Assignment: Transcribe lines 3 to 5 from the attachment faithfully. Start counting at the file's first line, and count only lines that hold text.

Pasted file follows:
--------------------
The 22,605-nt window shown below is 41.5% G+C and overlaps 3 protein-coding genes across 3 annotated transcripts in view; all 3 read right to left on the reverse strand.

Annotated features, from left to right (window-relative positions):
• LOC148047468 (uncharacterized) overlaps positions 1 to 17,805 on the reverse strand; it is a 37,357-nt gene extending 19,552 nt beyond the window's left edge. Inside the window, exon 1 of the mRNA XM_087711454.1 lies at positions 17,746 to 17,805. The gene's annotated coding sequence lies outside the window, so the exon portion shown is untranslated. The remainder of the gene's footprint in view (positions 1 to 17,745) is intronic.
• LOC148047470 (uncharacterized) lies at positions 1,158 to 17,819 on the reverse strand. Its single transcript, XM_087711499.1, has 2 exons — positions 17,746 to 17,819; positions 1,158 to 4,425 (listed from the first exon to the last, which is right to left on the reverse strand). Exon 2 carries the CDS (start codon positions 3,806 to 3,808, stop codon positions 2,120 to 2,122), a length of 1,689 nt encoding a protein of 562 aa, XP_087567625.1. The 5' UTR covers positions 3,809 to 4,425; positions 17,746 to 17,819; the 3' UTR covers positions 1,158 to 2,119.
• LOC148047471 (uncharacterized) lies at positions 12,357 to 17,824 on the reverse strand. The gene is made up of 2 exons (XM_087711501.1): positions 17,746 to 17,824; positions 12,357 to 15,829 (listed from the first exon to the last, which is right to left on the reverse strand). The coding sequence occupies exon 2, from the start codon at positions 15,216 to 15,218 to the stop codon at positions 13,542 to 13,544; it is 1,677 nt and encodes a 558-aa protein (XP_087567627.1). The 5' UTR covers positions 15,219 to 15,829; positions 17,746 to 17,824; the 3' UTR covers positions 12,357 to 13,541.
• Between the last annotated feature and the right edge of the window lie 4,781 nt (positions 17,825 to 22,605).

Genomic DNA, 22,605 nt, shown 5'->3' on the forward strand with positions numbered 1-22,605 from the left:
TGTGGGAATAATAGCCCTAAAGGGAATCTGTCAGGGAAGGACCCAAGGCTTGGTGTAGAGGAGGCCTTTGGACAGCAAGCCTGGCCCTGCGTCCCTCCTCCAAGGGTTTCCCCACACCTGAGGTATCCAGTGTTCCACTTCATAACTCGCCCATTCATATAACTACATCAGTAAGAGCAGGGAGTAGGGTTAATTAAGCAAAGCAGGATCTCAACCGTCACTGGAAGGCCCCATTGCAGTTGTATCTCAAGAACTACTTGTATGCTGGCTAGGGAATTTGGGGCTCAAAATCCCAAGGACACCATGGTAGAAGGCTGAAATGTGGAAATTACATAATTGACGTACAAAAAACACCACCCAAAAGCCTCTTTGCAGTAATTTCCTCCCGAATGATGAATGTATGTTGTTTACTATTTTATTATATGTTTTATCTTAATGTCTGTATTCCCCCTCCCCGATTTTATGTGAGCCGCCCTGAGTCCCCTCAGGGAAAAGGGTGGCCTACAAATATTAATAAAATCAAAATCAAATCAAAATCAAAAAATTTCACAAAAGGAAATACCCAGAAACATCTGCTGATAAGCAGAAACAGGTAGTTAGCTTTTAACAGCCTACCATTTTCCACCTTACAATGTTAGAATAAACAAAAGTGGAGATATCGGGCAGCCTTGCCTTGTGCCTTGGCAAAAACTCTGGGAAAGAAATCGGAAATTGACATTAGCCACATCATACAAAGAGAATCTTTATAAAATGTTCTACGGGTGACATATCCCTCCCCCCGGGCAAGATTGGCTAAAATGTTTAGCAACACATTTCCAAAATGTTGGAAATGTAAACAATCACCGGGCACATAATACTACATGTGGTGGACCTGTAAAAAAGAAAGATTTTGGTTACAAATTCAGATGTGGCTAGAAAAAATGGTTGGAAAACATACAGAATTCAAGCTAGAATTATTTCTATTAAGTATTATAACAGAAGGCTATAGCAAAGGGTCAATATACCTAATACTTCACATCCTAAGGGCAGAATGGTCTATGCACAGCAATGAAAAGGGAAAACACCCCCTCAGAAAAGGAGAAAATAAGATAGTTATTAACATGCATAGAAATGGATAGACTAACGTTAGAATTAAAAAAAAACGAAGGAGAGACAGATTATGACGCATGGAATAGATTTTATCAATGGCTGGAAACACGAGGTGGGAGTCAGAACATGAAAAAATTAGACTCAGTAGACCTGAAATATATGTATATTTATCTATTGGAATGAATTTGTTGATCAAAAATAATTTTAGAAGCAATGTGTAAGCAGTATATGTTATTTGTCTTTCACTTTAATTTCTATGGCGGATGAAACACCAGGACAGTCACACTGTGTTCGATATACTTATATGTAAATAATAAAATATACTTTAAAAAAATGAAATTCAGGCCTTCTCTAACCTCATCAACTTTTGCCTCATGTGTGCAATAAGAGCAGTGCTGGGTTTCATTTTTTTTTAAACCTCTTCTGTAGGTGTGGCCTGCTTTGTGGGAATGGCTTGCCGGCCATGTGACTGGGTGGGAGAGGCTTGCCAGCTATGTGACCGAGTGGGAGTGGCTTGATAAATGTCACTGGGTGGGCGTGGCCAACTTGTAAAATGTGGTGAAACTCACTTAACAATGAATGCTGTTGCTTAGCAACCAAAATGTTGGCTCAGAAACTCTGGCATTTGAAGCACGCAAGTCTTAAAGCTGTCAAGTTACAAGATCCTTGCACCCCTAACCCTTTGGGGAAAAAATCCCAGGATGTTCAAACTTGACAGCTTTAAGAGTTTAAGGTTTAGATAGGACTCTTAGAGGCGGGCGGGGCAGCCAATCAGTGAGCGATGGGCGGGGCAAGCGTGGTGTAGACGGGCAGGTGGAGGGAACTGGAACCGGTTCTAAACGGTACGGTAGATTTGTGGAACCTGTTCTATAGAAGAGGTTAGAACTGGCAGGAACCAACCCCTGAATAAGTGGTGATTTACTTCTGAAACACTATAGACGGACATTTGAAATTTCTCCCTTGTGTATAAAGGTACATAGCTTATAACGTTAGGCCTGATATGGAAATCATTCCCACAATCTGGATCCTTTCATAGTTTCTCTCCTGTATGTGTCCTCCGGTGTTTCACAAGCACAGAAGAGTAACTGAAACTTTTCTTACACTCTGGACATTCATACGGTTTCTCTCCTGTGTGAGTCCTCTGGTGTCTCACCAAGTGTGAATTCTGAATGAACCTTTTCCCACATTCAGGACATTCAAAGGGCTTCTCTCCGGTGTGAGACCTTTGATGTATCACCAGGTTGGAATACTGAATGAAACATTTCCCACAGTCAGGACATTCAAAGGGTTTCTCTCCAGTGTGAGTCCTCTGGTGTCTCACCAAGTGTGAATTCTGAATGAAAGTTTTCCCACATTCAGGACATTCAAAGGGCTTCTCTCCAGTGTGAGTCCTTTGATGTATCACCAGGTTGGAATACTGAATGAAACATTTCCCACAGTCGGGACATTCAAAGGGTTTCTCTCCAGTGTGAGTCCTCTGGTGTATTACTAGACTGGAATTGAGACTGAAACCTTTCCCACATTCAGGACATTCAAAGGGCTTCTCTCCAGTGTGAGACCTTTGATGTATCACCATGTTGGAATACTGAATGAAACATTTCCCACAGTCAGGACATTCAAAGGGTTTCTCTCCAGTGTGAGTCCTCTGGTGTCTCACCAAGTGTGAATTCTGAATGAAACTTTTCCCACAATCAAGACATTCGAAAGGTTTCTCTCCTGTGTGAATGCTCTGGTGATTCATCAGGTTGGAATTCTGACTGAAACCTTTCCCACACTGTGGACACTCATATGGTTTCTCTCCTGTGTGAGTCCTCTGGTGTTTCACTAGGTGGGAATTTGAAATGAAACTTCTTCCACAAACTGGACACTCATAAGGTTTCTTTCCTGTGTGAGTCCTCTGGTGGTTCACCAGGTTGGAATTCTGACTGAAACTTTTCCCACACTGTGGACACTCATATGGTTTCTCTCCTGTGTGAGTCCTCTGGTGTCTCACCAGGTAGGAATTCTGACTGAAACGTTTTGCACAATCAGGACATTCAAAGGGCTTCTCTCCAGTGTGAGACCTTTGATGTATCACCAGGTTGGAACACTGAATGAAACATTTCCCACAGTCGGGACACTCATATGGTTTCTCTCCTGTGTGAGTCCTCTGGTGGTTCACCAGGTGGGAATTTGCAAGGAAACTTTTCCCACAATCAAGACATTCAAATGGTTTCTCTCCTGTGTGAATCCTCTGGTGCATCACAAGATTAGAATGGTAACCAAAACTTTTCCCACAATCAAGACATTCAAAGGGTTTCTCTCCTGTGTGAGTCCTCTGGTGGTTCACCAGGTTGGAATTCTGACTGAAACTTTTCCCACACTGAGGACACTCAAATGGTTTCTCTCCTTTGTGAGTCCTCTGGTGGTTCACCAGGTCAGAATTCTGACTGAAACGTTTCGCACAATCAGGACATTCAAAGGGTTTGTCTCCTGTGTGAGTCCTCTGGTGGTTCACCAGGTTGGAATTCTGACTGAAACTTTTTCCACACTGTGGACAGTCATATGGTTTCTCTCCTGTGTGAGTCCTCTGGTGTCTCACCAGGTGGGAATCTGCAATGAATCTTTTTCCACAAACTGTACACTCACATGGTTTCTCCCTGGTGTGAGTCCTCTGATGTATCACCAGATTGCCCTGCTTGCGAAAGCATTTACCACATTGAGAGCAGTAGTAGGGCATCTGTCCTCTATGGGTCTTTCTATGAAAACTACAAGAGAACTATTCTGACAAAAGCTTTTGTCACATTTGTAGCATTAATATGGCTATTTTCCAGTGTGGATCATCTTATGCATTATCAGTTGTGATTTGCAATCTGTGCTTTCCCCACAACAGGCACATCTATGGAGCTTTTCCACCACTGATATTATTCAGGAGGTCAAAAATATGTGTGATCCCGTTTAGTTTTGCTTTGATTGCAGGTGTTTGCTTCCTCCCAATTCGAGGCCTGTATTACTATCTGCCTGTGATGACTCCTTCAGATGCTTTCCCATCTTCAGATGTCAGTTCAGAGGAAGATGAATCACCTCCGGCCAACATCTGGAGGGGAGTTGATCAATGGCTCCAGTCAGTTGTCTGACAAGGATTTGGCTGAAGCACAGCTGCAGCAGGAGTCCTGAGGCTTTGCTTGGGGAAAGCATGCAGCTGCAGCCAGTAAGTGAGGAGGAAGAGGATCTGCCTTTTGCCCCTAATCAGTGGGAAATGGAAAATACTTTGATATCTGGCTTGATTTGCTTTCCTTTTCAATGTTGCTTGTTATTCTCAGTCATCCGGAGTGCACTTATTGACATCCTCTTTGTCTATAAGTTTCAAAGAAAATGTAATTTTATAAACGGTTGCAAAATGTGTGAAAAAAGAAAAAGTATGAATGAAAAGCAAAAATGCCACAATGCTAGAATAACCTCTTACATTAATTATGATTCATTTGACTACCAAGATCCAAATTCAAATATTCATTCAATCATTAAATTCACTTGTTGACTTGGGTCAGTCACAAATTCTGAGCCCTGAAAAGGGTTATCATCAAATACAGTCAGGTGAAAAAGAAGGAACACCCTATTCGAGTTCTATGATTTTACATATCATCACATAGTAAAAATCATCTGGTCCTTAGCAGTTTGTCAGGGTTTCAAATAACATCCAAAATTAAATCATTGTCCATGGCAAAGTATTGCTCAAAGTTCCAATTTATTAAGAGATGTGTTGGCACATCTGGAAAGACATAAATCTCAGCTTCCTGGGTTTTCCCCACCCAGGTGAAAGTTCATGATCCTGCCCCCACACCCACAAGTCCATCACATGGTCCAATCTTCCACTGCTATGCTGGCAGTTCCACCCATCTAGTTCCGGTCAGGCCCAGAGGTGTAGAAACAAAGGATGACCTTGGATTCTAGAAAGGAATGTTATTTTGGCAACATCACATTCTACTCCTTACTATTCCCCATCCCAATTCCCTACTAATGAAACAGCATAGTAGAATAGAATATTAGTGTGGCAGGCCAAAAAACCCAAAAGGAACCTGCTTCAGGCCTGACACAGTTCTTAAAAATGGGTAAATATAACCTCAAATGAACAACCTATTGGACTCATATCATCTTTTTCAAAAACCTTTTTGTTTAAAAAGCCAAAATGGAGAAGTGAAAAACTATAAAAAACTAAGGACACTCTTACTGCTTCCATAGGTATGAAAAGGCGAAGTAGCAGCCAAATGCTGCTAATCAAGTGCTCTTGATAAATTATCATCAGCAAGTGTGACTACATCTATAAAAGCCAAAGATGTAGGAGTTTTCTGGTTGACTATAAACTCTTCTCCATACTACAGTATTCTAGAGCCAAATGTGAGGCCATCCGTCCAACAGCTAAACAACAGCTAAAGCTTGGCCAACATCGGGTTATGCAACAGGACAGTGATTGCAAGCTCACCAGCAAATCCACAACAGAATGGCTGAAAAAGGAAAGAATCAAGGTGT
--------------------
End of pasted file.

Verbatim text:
• LOC148047468 (uncharacterized) overlaps positions 1 to 17,805 on the reverse strand; it is a 37,357-nt gene extending 19,552 nt beyond the window's left edge. Inside the window, exon 1 of the mRNA XM_087711454.1 lies at positions 17,746 to 17,805. The gene's annotated coding sequence lies outside the window, so the exon portion shown is untranslated. The remainder of the gene's footprint in view (positions 1 to 17,745) is intronic.
• LOC148047470 (uncharacterized) lies at positions 1,158 to 17,819 on the reverse strand. Its single transcript, XM_087711499.1, has 2 exons — positions 17,746 to 17,819; positions 1,158 to 4,425 (listed from the first exon to the last, which is right to left on the reverse strand). Exon 2 carries the CDS (start codon positions 3,806 to 3,808, stop codon positions 2,120 to 2,122), a length of 1,689 nt encoding a protein of 562 aa, XP_087567625.1. The 5' UTR covers positions 3,809 to 4,425; positions 17,746 to 17,819; the 3' UTR covers positions 1,158 to 2,119.
• LOC148047471 (uncharacterized) lies at positions 12,357 to 17,824 on the reverse strand. The gene is made up of 2 exons (XM_087711501.1): positions 17,746 to 17,824; positions 12,357 to 15,829 (listed from the first exon to the last, which is right to left on the reverse strand). The coding sequence occupies exon 2, from the start codon at positions 15,216 to 15,218 to the stop codon at positions 13,542 to 13,544; it is 1,677 nt and encodes a 558-aa protein (XP_087567627.1). The 5' UTR covers positions 15,219 to 15,829; positions 17,746 to 17,824; the 3' UTR covers positions 12,357 to 13,541.